Comet buzzing Mars on Sunday
Cape Canaveral, Fla. – — The heavens are hosting an event this weekend that occurs once in a million years or so.
A comet as hefty as a small mountain will pass mind-bogglingly close to Mars on Sunday, approaching within 87,000 miles at a speed of 126,000 mph.
NASA’s five robotic explorers at Mars — three orbiters and two rovers — are being repurposed to witness a comet named Siding Spring make its first known visit to the inner solar system. So are a European and an Indian spacecraft circling the red planet.
The orbiting craft will attempt to observe the incoming iceball, then hide behind Mars for protection from potentially dangerous dusty debris in the comet tail.
Shielded by the Martian atmosphere, the Opportunity and Curiosity rovers may well have the best seats in the house, although a dust storm on Mars could obscure the view.
“We certainly have fingers crossed for the first images of a comet from the surface of another world,” said NASA program scientist Kelly Fast.
Spacecraft farther afield, including the Hubble Space Telescope, already are keeping a sharp lookout, as are ground observatories and research balloons.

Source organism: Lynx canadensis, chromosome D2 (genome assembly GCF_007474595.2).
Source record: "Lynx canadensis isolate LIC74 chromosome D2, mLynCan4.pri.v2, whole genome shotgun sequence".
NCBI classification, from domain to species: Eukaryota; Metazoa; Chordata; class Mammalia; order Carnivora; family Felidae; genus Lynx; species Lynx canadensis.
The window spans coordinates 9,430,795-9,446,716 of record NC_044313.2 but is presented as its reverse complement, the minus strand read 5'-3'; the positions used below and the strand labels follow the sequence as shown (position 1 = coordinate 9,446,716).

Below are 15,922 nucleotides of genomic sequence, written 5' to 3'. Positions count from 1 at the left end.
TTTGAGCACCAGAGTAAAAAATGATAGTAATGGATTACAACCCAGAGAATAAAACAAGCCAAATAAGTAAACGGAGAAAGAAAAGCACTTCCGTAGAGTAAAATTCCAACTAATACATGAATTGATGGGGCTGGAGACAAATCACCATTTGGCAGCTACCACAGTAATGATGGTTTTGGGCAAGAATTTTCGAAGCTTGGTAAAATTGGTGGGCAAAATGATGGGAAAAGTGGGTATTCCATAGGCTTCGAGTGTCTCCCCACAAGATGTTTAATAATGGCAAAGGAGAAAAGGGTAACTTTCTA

“We’re getting ready for a spectacular set of observations,” said Jim Green, head of NASA’s planetary science division.
Named for the Australian observatory used to detect it in January 2013, Siding Spring will approach Mars from beneath and zoom right in front Sunday afternoon, Eastern Time.
On Earth, the best viewing, via binoculars or telescope, will be from the Southern Hemisphere — South Africa and Australia will be in prime position.
In the Northern Hemisphere, it will be difficult to see Siding Spring slide by Mars.
The comet — with a nucleus estimated to be at least a half-mile in diameter — hails from the Oort Cloud on the extreme fringe of the solar system.
It formed during the first million or two years of the solar system’s birth 4.6 billion years ago and, until now, ventured no closer to the sun than perhaps the orbits of Jupiter, Saturn, Uranus or Neptune. It comes around every one or more million years.
It will be the first Oort Cloud comet to be studied up close in detail.
For comparison, the flyby distance of 87,000 miles is about one-third of the way from here to the moon.
Siding Spring’s tail could extend from Earth all the way to our moon. Its gaseous coma, the fuzzy head surrounding the nucleus, might stretch halfway to the moon.
No comet has come anywhere near this close to Earth in recorded history. By studying the comet, scientists hope to learn more about how the planets formed.